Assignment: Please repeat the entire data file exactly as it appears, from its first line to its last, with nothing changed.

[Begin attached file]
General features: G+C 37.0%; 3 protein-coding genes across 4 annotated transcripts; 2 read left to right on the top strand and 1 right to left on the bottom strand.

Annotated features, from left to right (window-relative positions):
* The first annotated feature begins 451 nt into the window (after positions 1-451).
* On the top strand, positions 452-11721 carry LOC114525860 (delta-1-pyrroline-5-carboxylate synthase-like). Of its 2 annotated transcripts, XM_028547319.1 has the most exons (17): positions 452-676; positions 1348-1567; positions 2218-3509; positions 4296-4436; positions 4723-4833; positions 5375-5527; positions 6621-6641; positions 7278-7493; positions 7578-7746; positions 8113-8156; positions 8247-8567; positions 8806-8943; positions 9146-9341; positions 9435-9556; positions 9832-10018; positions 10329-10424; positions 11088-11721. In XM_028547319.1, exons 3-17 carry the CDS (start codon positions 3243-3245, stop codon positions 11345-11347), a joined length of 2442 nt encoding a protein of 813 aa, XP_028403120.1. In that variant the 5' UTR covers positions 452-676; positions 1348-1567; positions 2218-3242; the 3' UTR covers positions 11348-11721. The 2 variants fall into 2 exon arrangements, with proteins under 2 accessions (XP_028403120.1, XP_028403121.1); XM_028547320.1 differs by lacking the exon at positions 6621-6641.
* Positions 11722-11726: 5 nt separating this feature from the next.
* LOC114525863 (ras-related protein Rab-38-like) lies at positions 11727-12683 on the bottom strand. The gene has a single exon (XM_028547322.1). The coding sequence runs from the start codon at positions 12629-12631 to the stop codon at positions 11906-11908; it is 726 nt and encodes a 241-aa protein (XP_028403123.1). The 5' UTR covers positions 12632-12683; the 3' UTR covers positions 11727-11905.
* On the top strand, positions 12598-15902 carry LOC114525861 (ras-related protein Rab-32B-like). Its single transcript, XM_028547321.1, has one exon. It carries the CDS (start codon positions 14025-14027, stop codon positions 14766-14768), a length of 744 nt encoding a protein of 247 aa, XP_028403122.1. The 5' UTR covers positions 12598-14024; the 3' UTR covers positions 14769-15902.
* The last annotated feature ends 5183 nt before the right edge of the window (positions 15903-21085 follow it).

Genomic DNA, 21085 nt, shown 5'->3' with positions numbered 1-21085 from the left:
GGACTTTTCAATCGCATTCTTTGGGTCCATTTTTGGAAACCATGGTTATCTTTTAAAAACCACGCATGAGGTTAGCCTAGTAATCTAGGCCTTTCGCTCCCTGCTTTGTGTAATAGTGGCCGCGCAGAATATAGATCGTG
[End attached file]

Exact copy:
General features: G+C 37.0%; 3 protein-coding genes across 4 annotated transcripts; 2 read left to right on the top strand and 1 right to left on the bottom strand.

Annotated features, from left to right (window-relative positions):
* The first annotated feature begins 451 nt into the window (after positions 1-451).
* On the top strand, positions 452-11721 carry LOC114525860 (delta-1-pyrroline-5-carboxylate synthase-like). Of its 2 annotated transcripts, XM_028547319.1 has the most exons (17): positions 452-676; positions 1348-1567; positions 2218-3509; positions 4296-4436; positions 4723-4833; positions 5375-5527; positions 6621-6641; positions 7278-7493; positions 7578-7746; positions 8113-8156; positions 8247-8567; positions 8806-8943; positions 9146-9341; positions 9435-9556; positions 9832-10018; positions 10329-10424; positions 11088-11721. In XM_028547319.1, exons 3-17 carry the CDS (start codon positions 3243-3245, stop codon positions 11345-11347), a joined length of 2442 nt encoding a protein of 813 aa, XP_028403120.1. In that variant the 5' UTR covers positions 452-676; positions 1348-1567; positions 2218-3242; the 3' UTR covers positions 11348-11721. The 2 variants fall into 2 exon arrangements, with proteins under 2 accessions (XP_028403120.1, XP_028403121.1); XM_028547320.1 differs by lacking the exon at positions 6621-6641.
* Positions 11722-11726: 5 nt separating this feature from the next.
* LOC114525863 (ras-related protein Rab-38-like) lies at positions 11727-12683 on the bottom strand. The gene has a single exon (XM_028547322.1). The coding sequence runs from the start codon at positions 12629-12631 to the stop codon at positions 11906-11908; it is 726 nt and encodes a 241-aa protein (XP_028403123.1). The 5' UTR covers positions 12632-12683; the 3' UTR covers positions 11727-11905.
* On the top strand, positions 12598-15902 carry LOC114525861 (ras-related protein Rab-32B-like). Its single transcript, XM_028547321.1, has one exon. It carries the CDS (start codon positions 14025-14027, stop codon positions 14766-14768), a length of 744 nt encoding a protein of 247 aa, XP_028403122.1. The 5' UTR covers positions 12598-14024; the 3' UTR covers positions 14769-15902.
* The last annotated feature ends 5183 nt before the right edge of the window (positions 15903-21085 follow it).

Genomic DNA, 21085 nt, shown 5'->3' with positions numbered 1-21085 from the left:
GGACTTTTCAATCGCATTCTTTGGGTCCATTTTTGGAAACCATGGTTATCTTTTAAAAACCACGCATGAGGTTAGCCTAGTAATCTAGGCCTTTCGCTCCCTGCTTTGTGTAATAGTGGCCGCGCAGAATATAGATCGTG